At first I didn’t know what to do. It took an awful lot longer than it should have for me to realise that there was no way I could go back. That this has been catastrophic and I have a duty of care to myself to make the necessary changes for self-preservation. That nothing should ever be the same again. That caring about trying to be normal and fit in was overriding my common sense and damaging my health to the extreme.
And then, slowly, I came to see this time for what it really is – a blessing in disguise.
When I was first signed off, the doc told me to find something I enjoy doing and try and do it for at least half an hour a day. It won’t come as a surprise to anyone that I chose to spend that time in my craft room. Creating is and always has been my first love but it’s only ever been a hobby. At first it was difficult. My hands were shaking so badly that I literally couldn’t do anything requiring even minimal finesse, but I persisted and as the weeks passed and the shaking slowed down and became intermittent, I really began to find myself. I made things for the house. I made things for me. I tried my hand at making clothes. I taught myself couture beading and embroidery. I learned new polymer clay techniques. I finally got my overlocker out of the box and learned how to use it. And somehow, somewhere in all of that creation, I discovered a deep sense of satisfaction. I was using up supplies that I’d stored away for a rainy day for the last 10 years. I had a purpose. These materials finally had a purpose.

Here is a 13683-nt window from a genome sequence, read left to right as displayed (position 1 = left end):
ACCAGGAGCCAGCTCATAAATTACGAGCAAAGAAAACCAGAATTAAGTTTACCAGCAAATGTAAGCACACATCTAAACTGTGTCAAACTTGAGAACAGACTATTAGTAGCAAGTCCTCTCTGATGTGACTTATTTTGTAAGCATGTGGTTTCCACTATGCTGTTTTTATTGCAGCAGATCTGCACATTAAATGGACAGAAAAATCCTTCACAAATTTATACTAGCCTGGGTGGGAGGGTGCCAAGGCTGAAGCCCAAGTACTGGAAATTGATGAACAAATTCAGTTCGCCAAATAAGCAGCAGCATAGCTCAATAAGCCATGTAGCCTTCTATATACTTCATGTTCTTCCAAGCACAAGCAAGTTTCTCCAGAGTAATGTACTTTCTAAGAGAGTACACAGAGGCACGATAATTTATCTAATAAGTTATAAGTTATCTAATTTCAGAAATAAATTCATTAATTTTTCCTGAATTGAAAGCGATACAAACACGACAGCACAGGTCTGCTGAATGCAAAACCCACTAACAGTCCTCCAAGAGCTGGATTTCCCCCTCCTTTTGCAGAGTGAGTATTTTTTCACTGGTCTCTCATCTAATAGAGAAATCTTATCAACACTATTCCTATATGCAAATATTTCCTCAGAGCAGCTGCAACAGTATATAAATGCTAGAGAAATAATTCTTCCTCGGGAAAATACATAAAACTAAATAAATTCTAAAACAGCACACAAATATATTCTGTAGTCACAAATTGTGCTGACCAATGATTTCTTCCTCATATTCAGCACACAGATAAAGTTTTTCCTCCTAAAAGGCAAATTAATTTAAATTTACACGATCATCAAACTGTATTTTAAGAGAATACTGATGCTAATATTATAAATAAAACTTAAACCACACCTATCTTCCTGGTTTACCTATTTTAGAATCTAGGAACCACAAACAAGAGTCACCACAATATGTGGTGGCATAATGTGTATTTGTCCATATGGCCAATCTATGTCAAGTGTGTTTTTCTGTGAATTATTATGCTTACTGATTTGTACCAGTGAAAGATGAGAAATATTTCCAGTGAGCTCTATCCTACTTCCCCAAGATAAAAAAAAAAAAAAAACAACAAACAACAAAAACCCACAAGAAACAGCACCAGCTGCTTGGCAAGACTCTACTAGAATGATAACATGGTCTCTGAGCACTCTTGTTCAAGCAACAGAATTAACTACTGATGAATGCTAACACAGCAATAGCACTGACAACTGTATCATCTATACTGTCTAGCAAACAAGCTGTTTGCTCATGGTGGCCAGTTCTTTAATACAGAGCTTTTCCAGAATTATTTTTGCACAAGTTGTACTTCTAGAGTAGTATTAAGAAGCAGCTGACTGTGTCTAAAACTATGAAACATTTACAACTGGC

I didn’t really have an epiphany moment, but somehow the concept crept up on my consciousness that if this is my big joy in life, I owe it to myself to figure out a way to make it support me. I don’t have the answers yet and frankly I’m terrified at the thought of unemployment and starting a business, but it’s also incredibly liberating. For now, I’m applying to part time jobs. The main thing is to reduce my hours to a point where my fatigue is manageable. Once that’s sorted, I’ll use the rest of my time to build some kind of crafting business from home. I’ll be comfortable and can rest when I need to and I’ll be spending a lot more time doing the things that I love.
There’s a deep sense of peace lurking under the fear. As frightening as the unknown is, I’m certain it’s the right choice. Time will tell what happens; but for now I’m just opening my heart to change.
Update from 26/02/2018:
I had the colonoscopy on the 21st and was diagnosed with diverticular disease, which is where pockets have formed in weaknesses in the lining of my sigmoid colon. It’s a pretty devastating diagnosis because it’s incurable and yet again necessitates a change to the diet, but in many ways it’s good to have a known enemy to deal with now. So that’s where I’m at physically.
My last official day at work is the 28th, Wednesday. I’m scared but excited about the future and hoping this is the first step towards a healthier life.